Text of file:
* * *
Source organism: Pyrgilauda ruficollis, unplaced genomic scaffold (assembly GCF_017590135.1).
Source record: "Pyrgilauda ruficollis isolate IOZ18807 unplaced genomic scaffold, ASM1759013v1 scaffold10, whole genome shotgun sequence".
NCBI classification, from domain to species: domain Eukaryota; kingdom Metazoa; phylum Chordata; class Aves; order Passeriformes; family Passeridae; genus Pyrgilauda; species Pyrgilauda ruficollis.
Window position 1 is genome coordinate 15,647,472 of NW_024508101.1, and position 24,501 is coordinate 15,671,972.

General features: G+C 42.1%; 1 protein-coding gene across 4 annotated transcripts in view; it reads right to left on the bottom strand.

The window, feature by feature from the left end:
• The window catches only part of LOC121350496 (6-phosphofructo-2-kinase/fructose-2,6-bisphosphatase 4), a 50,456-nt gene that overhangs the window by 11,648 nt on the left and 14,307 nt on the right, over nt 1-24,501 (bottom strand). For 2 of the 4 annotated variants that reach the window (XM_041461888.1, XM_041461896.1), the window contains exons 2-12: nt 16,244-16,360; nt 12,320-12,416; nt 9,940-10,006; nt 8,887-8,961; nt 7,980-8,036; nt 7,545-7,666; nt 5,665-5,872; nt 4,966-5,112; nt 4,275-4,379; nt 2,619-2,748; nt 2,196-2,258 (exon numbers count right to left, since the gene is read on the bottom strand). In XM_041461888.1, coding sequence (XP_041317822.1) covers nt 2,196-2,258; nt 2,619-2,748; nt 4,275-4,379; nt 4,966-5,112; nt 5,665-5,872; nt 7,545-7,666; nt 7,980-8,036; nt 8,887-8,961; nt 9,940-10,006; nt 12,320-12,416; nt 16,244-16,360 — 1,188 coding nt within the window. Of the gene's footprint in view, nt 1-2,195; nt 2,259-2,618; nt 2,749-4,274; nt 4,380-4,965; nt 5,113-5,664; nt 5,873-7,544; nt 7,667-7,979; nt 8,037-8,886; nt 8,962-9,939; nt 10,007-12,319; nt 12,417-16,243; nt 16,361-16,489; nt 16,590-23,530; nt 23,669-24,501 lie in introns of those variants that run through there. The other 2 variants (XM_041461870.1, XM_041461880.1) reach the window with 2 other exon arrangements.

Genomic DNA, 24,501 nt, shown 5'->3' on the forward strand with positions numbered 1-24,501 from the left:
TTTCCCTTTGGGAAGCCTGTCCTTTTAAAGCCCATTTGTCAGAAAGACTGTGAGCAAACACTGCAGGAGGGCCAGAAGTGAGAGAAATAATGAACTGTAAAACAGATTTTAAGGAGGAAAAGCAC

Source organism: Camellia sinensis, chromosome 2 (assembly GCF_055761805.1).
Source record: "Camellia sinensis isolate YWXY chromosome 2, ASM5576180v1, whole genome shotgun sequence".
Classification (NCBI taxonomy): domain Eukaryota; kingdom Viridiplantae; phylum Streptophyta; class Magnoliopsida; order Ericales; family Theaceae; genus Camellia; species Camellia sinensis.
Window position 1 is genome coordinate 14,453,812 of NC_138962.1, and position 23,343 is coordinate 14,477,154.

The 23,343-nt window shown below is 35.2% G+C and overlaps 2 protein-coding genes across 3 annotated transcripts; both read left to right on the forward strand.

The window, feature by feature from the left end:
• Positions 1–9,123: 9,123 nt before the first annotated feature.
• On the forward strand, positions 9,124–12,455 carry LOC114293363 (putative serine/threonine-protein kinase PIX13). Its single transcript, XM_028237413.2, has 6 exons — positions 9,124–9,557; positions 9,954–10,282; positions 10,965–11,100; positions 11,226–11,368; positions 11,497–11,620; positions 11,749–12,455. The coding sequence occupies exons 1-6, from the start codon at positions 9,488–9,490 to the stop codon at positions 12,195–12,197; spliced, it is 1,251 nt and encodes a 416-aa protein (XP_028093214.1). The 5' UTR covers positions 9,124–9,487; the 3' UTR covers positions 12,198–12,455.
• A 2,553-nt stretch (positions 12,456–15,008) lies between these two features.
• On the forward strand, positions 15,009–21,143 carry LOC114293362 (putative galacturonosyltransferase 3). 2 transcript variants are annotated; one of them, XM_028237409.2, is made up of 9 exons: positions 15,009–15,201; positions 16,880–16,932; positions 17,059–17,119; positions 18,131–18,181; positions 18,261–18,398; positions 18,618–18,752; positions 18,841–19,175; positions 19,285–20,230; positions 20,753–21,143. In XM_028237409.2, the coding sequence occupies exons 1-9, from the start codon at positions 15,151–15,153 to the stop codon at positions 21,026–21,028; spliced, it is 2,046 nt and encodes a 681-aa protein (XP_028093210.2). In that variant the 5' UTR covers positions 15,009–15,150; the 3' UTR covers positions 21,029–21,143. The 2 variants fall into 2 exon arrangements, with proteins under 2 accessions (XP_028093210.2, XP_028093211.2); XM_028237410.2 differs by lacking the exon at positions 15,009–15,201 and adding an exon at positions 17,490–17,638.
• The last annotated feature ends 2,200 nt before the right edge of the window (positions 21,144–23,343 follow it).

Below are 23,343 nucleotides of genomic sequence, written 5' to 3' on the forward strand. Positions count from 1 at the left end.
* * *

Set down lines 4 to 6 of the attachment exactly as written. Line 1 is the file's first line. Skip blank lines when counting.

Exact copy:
Window position 1 is genome coordinate 15,647,472 of NW_024508101.1, and position 24,501 is coordinate 15,671,972.

General features: G+C 42.1%; 1 protein-coding gene across 4 annotated transcripts in view; it reads right to left on the bottom strand.

The window, feature by feature from the left end: